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Mental Illness: Don’t Be Ashamed

3 May

I am participating in the 2012 Wordcount Blogathon, which means one post every day for the month of May.

Today’s post is written in observance of Mental Health Awareness Month, which runs through May.

Several years ago, as I sat nursing my newborn baby, I watched a talk show in which Tom Cruise said something to the effect of post-partum depression not being a real condition. All these moms needed, he said, was to follow good exercise and nutrition plans, and they wouldn’t have a problem. He was convinced, he said, because he had done research.

The timing of this talk show, with its rantings by someone who by definition will never know what post-partum depression is like, could not have been worse. I was in the thick of post-partum depression myself at the time, and although my particular brand of it never included a desire to hurt my child, fantasies of my own death were a very real part of my life.

I did not seek help for my condition, and in fact I would never have been treated for it had my family doctor not noticed that something was amiss during a visit for something completely unrelated. I had a whole set of issues with that particular doctor, but I fully credit him for saving my life. That’s how close I was to the edge of the cliff.

The fact that I suffered from post-partum depression at all was no surprise to me. If anything, I had been surprised when it hadn’t struck after the birth of my first son.

Even as a teenager, I was prone to bouts of depression. My parents were not really aware of it, and on the few occasions when someone actually noticed that I was not OK, it was always put down to adolescent hormones.

“You’ll grow out of it,” people told me.

Except I didn’t. My depression continued into adulthood, coming in waves that sometimes threatened to drown me completely. It would hit completely without warning, hang around for weeks or months or even years, and then disappear just as suddenly.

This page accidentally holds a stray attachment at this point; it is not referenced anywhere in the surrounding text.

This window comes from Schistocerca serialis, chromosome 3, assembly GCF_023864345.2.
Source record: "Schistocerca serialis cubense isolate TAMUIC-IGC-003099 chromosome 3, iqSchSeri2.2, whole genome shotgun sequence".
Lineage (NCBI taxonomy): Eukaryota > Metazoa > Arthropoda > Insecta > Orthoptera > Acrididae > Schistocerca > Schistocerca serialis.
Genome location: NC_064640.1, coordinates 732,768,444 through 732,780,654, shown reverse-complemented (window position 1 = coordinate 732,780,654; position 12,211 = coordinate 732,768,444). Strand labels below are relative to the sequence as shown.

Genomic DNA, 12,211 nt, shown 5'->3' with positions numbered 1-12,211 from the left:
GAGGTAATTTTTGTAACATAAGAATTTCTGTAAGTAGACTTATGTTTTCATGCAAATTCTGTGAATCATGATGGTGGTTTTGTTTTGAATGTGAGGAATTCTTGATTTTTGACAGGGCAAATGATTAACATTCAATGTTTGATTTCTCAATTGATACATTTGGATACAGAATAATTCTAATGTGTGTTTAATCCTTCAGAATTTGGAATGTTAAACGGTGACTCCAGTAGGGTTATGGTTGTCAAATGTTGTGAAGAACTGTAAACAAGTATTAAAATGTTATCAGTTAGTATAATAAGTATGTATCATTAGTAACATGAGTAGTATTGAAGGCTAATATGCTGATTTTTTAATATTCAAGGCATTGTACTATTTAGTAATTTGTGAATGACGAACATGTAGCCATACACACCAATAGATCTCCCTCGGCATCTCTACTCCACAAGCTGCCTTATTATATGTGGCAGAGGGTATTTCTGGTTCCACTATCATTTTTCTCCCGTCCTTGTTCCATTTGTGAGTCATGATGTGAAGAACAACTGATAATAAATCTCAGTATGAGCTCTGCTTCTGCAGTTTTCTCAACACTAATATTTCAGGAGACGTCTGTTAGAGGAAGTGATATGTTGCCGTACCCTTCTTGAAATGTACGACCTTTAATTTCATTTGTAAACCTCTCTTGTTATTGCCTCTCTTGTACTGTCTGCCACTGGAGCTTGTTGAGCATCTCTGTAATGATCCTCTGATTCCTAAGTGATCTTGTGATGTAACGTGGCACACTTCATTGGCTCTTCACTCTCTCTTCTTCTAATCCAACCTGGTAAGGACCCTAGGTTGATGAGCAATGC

During my teens I blamed hormones. For two decades after that, I blamed myself. I blamed the fact that some unwise choices I made during my college years led to trauma that had a lasting effect.

I didn’t seek help. Of course I didn’t. My depression and everything that went with it was my own fault, right? I didn’t deserve to be helped.

When it came down to it, the mental health issues that I have experienced throughout most of my life – be it post-partum depression, good old garden-variety depression, anxiety, and everything else – have been a source of shame to me.

And that, my friends, is a big problem in our society. Too many lives are destroyed and lost because people suffering from mental illnesses feel too ashamed or embarrassed to seek help. Feelings of unworthiness and self-blame act as barriers to the pursuit of inner peace and happiness.

Tom Cruise sitting on his high horse effectively blaming mothers for a debilitating and often life-threatening condition did not help the cause of the mental health community one little bit.

Eventually, just over a year ago, I finally made the very difficult decision to seek professional help. The road since then has not been smooth. With the guidance of my therapist, I am reliving past traumas and undergoing oft-uncomfortable introspection in search of the roots of the conditions that plague me. But I at least know that I am heading somewhere other than a dead end.